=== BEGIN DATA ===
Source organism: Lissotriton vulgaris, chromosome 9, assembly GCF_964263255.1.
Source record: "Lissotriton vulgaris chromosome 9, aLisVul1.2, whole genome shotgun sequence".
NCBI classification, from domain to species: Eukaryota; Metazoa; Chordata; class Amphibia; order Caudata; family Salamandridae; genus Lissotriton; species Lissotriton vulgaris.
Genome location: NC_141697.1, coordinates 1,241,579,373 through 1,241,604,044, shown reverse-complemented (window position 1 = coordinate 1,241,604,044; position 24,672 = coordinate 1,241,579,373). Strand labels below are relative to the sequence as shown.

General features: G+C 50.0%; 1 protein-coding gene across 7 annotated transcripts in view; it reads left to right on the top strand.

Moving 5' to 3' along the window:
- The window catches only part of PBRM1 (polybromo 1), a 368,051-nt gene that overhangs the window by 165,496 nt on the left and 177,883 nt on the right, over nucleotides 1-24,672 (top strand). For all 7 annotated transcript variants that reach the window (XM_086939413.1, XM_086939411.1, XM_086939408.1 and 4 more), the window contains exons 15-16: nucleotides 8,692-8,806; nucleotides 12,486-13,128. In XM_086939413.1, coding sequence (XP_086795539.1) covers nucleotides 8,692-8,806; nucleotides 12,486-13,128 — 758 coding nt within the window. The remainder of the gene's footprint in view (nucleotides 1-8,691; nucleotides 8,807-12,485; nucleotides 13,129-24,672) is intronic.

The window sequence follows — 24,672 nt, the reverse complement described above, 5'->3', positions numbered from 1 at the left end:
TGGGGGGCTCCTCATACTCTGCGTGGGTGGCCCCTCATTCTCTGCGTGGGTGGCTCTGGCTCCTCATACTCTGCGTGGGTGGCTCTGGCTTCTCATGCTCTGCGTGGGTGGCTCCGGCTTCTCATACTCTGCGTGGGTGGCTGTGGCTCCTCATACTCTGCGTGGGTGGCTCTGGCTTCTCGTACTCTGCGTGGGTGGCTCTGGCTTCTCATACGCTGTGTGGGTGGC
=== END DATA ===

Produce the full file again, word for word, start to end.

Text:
Source organism: Lissotriton vulgaris, chromosome 9, assembly GCF_964263255.1.
Source record: "Lissotriton vulgaris chromosome 9, aLisVul1.2, whole genome shotgun sequence".
NCBI classification, from domain to species: Eukaryota; Metazoa; Chordata; class Amphibia; order Caudata; family Salamandridae; genus Lissotriton; species Lissotriton vulgaris.
Genome location: NC_141697.1, coordinates 1,241,579,373 through 1,241,604,044, shown reverse-complemented (window position 1 = coordinate 1,241,604,044; position 24,672 = coordinate 1,241,579,373). Strand labels below are relative to the sequence as shown.

General features: G+C 50.0%; 1 protein-coding gene across 7 annotated transcripts in view; it reads left to right on the top strand.

Moving 5' to 3' along the window:
- The window catches only part of PBRM1 (polybromo 1), a 368,051-nt gene that overhangs the window by 165,496 nt on the left and 177,883 nt on the right, over nucleotides 1-24,672 (top strand). For all 7 annotated transcript variants that reach the window (XM_086939413.1, XM_086939411.1, XM_086939408.1 and 4 more), the window contains exons 15-16: nucleotides 8,692-8,806; nucleotides 12,486-13,128. In XM_086939413.1, coding sequence (XP_086795539.1) covers nucleotides 8,692-8,806; nucleotides 12,486-13,128 — 758 coding nt within the window. The remainder of the gene's footprint in view (nucleotides 1-8,691; nucleotides 8,807-12,485; nucleotides 13,129-24,672) is intronic.

The window sequence follows — 24,672 nt, the reverse complement described above, 5'->3', positions numbered from 1 at the left end:
TGGGGGGCTCCTCATACTCTGCGTGGGTGGCCCCTCATTCTCTGCGTGGGTGGCTCTGGCTCCTCATACTCTGCGTGGGTGGCTCTGGCTTCTCATGCTCTGCGTGGGTGGCTCCGGCTTCTCATACTCTGCGTGGGTGGCTGTGGCTCCTCATACTCTGCGTGGGTGGCTCTGGCTTCTCGTACTCTGCGTGGGTGGCTCTGGCTTCTCATACGCTGTGTGGGTGGC